Last night was a historic night in my football life. At approximately 9:45 p.m. I sat on my sofa and proclaimed; "I agree with Souness". After picking myself back up off the floor, dusting myself down and checking my drink hadn't been spiked I rewound Sky's coverage.
For the previous 2 or 3 minutes Souness had delivered a passionate diatribe about the "bad apple" that is Carlos Tevez. His apparent refusal to leave the bench to try and save Manchester City from Champions League defeat at the Allianz Arena confimed seconds earlier by an emotional Roberto Mancini. Amongst Souness' comments:
"I'm in disbelief..........I find it incredible that someone with half an hour to go a player wouldn't want to go on an help his team mates out. How selfish can you get? How petulant can you be?"
"You would chase him as far from Manchester as you could tomorrow, he...he is one bad apple"
"He is a disgrace to football. The man in the street thinks there is a lot wrong with your modern footballer. He epitomises what the man in the street thinks about modern footballers."
Meanwhile Dwight Yorke and Mark Hughes seeemed desperate to find an angle that would allow them to provide an alternative view and defend Tevez, their views visibly riling an already irked Souness. Sad to say that the fact Hughes shares an agent with Tevez (Kia Joorabchanian) might have somewhat softened his opinion.
Some of you may say that "you're a Blade, you are bound to have it in for Tevez!". To that I would say, that I don't have a problem with Tevez personally. My issues remain with the the Premier League's handling of the Tevez situation, the confused conclusion of the first enquiry which took West Ham fans' feelings into account and the West Ham administrators who the commission found had told direct lies about the disclosure of documentation relating to Tevez's registration. I certainly wouldn't want those people anywhere near my club, would you?
This morning Tevez has issued a statement saying that "There was some confusion on the bench and I believe my position may have been misunderstood." This was a suggestion made by Mark Hughes on Sky last night and a ridiculous one at that. Tevez appeared to be given Mancini's mesage by a translator, a message that he has been given several times this season already. What is there to misunderstand? Unless Carlos' translator is going to be a scapegoat in all this.
Tevez's statement goes on to say; "They understand that when I am on the pitch I have always given my best for the club. In Munich on Tuesday I had warmed up and was ready to play. This is not the right time to get into specific details as to why this did not happen. But I wish to state that I never refused to play. Going forward I am ready to play when required and to fulfil my obligations."
If this satisfies Manchester City's administrators and fans, then more fool them. He didn't look that contrite last night when boarding the team coach after the match - cracking a smile for the first time that night. Later, Ollie Holt of the Mirror tweeted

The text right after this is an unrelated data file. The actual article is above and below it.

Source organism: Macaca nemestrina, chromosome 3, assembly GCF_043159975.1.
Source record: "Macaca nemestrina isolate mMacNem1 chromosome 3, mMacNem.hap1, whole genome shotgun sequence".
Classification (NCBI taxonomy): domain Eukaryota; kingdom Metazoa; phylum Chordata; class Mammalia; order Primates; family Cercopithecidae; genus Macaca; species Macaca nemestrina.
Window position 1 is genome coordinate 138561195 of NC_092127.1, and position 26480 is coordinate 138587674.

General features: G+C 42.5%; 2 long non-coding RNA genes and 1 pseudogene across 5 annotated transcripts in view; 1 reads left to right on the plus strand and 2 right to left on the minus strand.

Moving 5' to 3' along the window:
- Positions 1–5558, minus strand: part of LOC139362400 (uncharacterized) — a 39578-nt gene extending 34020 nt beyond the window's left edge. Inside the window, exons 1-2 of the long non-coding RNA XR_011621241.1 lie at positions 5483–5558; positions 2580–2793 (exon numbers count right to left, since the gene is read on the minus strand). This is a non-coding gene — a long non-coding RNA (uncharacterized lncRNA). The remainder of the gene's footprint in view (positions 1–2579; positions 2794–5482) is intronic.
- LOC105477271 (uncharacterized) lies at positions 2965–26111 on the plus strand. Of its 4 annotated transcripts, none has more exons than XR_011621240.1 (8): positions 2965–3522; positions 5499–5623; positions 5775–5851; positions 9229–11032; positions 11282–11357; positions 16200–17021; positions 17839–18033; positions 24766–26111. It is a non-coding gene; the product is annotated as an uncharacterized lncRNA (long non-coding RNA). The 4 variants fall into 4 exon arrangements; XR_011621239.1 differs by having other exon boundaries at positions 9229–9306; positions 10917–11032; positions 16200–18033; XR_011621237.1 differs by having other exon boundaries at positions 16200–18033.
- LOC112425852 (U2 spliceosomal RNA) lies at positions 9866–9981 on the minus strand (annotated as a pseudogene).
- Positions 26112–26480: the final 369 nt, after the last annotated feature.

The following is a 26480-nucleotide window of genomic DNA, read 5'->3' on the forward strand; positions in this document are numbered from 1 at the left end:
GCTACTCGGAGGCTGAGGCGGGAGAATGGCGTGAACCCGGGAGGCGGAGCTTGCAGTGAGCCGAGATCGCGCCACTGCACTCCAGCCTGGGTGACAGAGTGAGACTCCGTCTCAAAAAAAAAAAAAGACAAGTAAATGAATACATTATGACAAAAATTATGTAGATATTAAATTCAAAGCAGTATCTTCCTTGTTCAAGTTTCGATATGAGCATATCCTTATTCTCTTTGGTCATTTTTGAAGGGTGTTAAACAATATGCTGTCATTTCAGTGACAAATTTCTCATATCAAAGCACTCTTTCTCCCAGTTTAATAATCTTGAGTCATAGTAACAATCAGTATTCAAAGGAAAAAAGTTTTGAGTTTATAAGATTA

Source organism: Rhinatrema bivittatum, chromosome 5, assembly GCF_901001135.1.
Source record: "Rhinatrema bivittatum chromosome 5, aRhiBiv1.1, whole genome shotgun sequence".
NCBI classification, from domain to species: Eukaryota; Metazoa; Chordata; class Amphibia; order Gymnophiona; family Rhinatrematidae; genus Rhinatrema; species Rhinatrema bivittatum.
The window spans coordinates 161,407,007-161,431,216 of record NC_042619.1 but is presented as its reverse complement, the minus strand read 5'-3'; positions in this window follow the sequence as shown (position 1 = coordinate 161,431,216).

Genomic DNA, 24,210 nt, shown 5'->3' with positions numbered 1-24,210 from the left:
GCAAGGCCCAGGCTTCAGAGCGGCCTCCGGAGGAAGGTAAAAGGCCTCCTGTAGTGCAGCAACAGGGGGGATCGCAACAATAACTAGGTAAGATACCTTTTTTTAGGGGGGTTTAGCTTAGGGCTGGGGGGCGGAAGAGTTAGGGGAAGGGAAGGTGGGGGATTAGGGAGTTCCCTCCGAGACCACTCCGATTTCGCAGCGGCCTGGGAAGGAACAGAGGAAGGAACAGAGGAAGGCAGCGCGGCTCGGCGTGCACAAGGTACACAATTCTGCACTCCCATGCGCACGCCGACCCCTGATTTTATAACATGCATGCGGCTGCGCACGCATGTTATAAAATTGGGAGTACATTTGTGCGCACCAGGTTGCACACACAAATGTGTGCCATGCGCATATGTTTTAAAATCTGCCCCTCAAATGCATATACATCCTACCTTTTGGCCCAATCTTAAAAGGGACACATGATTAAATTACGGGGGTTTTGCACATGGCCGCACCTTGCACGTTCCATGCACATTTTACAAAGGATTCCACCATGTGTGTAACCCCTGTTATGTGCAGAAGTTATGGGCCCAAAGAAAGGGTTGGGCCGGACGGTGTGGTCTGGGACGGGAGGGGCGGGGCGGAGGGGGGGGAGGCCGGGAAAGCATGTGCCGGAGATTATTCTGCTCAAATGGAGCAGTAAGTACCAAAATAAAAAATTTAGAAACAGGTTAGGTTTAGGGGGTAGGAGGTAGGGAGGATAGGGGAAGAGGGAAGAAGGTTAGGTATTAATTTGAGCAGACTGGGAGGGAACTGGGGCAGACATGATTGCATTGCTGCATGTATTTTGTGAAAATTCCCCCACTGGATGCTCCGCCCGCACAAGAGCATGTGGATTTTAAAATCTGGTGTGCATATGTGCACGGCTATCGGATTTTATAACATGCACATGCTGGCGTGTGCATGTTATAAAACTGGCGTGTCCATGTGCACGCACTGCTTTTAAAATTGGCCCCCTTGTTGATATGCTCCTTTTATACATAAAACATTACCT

"Tevez chatting to Zabaleta on (the) plane. Doesn't look exactly chastened by the events of this evening."
Unsurprisingly, PFA chief Gordon Taylor attempted to defend Tevez on 5 Live this morning, even partially blaming Mancini saying that relations between the two had reached a dire position even prior to last night. Taylor displaying the traits increasingly shown by union leaders who earn more money than a majority of their members and appear to think they can defend the indefensible, without fear of reproach or criticism. But that is a rant for another day.
Many have said that the next steps are that Tevez will probably be fined two week's wages, he could be sacked (maybe this is what he is angling for - allowing him to potentially move closer to family, or Internazionale) and almost certainly he will never play for City again. Yet I think there is something else that City can do.
Although much maligned for their financial largesse and their ability to outbid most teams for any player, some even said they have brought these problems on themselves by signing so many quality players that they cannot satisfy, City are in an enviable position to make a statement for the good of football.
They don't need the money that Tevez's transfer might generate. In fact, if they wanted to maximise their return they might have sold him in the Summer. So why not keep him and let him sit in the stand for the rest of his contract? No doubt Gordon Taylor and Tevez's advisers would claim a restraint of trade, yet Tevez demonstrated a level of personal restraint last night that surely nullifies such claims, however contrite he is now.
Last night, Carlos Tevez took the piss out of his manager, his club and the fans that pay the money that will help fund his not inconsiderate wages. He should be made to pay the ultimate price. Let the bad apple go rot!